Ardolina said it had been more than 20 years and 600 games since he had taken a mitt to a game. But now he had a chance to be part of the action by being more than 450 feet away from it.
This was my only shot at going to the Home Run Derby so I might as well take advantage he said from his seat in the next to last row on the Pepsi Porch an elevated area from which batters look so tiny that spectators tend to watch them on large televisions.
And take advantage he did as Prince Fielder hit a towering shot his second home run of the night right at Ardolina who caught it like a pro. Fielder finished with five homers in the first round and did not advance. Neither did the Mets David Wright (five home runs) nor the Yankees Robinson Cano (four) the two hometown sluggers. Oakland s Yoenis Cespedes stole the show slugging 17 homers in the opening round. Cespedes edged Bryce Harper 9 8 in a final round in which Matthew Criscuolo 32 a physical therapist from Sunnyside Queens caught one of Harper s final home run balls in right field only for his celebration to be dampened by Devin Trone 53 a fire chief from Los Angeles who caught the Derby tying shot by Cespedes to left.
Trone who boasts more than 850 ballpark catches said he caught three home runs in batting practice Monday night.
I ll be out here with my glove tomorrow night he said referring to Tuesday s All Star Game.
It was clear that as the Derby grows ever more popular so too have the fans honed their ability to capitalize on all those fresh baseballs being sprayed into the outfield seats by the dozens.
You re less of a spectator and more of a participant than at a regular game said Rob Sessions 21 a college student who traveled with his friend Brian Brown 21 from North Plano Tex.
Every group of fans sitting beyond the infield seemed to have a glove or several among them. Many fans seemed to have put a bit of thought behind where they could sit or in many cases stand to best catch a ball.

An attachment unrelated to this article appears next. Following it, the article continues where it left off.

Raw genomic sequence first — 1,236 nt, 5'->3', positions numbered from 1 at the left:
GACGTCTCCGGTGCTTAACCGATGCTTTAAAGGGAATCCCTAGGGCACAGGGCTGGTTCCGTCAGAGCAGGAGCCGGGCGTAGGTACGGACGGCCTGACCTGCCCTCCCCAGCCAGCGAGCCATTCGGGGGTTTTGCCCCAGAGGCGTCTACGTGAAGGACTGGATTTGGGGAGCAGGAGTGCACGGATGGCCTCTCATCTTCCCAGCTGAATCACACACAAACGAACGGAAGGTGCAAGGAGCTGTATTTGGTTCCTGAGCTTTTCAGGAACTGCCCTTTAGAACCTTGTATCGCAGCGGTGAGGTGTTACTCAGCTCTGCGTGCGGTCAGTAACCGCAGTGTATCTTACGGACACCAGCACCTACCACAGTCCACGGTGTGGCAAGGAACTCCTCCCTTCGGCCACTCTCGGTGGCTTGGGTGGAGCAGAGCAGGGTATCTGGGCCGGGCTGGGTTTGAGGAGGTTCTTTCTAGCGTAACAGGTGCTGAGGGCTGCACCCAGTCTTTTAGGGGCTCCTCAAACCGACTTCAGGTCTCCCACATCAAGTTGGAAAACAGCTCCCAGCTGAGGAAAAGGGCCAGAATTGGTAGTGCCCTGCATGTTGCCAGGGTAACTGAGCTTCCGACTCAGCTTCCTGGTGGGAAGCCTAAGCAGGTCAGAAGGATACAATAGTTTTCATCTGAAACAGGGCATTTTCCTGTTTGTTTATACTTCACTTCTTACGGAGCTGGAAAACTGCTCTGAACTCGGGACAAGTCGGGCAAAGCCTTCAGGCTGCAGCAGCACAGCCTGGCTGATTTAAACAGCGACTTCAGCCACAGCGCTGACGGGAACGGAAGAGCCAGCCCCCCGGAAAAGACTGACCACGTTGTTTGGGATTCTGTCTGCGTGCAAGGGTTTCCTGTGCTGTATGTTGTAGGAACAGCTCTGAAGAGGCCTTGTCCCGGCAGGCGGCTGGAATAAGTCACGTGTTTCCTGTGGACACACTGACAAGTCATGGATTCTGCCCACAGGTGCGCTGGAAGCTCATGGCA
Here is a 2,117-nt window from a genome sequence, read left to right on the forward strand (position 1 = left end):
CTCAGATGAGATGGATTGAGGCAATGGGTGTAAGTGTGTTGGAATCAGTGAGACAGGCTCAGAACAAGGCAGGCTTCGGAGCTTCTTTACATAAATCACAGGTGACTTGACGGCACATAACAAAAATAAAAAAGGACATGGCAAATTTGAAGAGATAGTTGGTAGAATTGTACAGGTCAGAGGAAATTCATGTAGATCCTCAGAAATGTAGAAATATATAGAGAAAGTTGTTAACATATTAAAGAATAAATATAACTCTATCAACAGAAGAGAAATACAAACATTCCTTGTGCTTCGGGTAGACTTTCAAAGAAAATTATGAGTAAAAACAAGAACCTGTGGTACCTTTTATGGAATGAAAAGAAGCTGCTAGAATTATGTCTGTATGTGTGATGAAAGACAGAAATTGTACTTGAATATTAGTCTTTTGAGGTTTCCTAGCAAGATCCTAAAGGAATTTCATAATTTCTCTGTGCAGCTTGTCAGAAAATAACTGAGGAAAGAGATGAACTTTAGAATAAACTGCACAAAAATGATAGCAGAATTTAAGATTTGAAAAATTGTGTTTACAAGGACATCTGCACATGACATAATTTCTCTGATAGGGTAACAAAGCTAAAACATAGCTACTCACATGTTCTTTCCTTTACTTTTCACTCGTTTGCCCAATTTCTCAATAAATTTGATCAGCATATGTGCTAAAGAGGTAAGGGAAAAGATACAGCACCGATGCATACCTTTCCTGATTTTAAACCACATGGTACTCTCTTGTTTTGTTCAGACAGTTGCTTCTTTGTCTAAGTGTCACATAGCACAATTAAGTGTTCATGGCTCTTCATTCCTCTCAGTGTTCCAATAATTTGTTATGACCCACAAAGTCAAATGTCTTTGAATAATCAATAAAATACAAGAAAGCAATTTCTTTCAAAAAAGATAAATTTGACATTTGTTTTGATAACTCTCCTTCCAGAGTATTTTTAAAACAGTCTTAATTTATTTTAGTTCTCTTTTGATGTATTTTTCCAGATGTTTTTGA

We usually sit behind home plate but I wanted to get him in the best position I could said Chris Clark 43 a real estate agent from Breezy Point Queens who took his mitt carrying son Ryan 10 and sat just beyond the center field fence.
Patrick Layer 23 of Huntington N.Y. decided not to sit in his usual seats behind home plate instead taking a place along the railing of the Shea Bridge overlooking right center field about 450 feet from the plate. He said he took his mitt a first for him because All the big boppers are here tonight not just a couple on one team.
Nearby Rick Rossi 60 of Howell N.J. had also brought his old glove because catching a home run ball was on my bucket list of things he always wanted to accomplish.
The last time I brought a mitt to a game I was 15 he said excitedly.
Adam Winters 29 an accountant from Massapequa N.Y. packed his 20 year old glove and grabbed a front row seat in Pepsi Porch. He snagged a home run ball hit by Robinson Cano in batting practice beating out his friend Ethan Bouskila.
Years from now I ll tell people I let him catch it Bouskila said.
Other than homers balls were also tossed into the stands from obliging players shagging flies during batting practice.
Eric Komorek 21 a college student from Erie Pa. who is a Cleveland Indians fan yelled Jason I love you at his favorite player Jason Kipnis the Indians second baseman patrolling right field. Kipnis reciprocated by tossing Komorek a ball.
It s a one in a million shot to catch a home run Komorek said. If nothing else comes my way tonight I ll still be happy.
Among the casual ball catchers were the ball hawks the more obsessed fans whose entire ballpark experience seems to revolve around snagging a ball. Many arrived at Citi Field before noon to be first in line to stake out one of the coveted spots along various railings. Pre Derby conversations included the trading of detailed information about players stadium logistics and infiltration strategies that involved skirting security guards and befriending ushers.
Sessions and Brown said they spent weeks researching the best spot at Citi Field. They decided upon the Shea Bridge and went with a strategy that had the 6 foot 4 Brown catch the balls while the shorter Sessions boxed out would be intercepting fans. Last year the strategy helped them catch four balls at the Derby in Kansas City Mo. they said.
It s every man for himself with some respect Sessions said. We wait long enough for our spot so if a ball comes we re entitled to fight for it.
The renowned ball hawk Zack Hample 35 varied his position throughout the night depending upon the batters. He spent batting practice in a front row seat just past the center field fence and collected six balls in part because of his coaxing of players who were shagging flies. It helped that he had in his backpack a baseball cap for every team with players on the field. He would put on the appropriate hat when asking a player for a ball.
It was easier doing that than trying to position himself in just the right spot to catch a home run ball.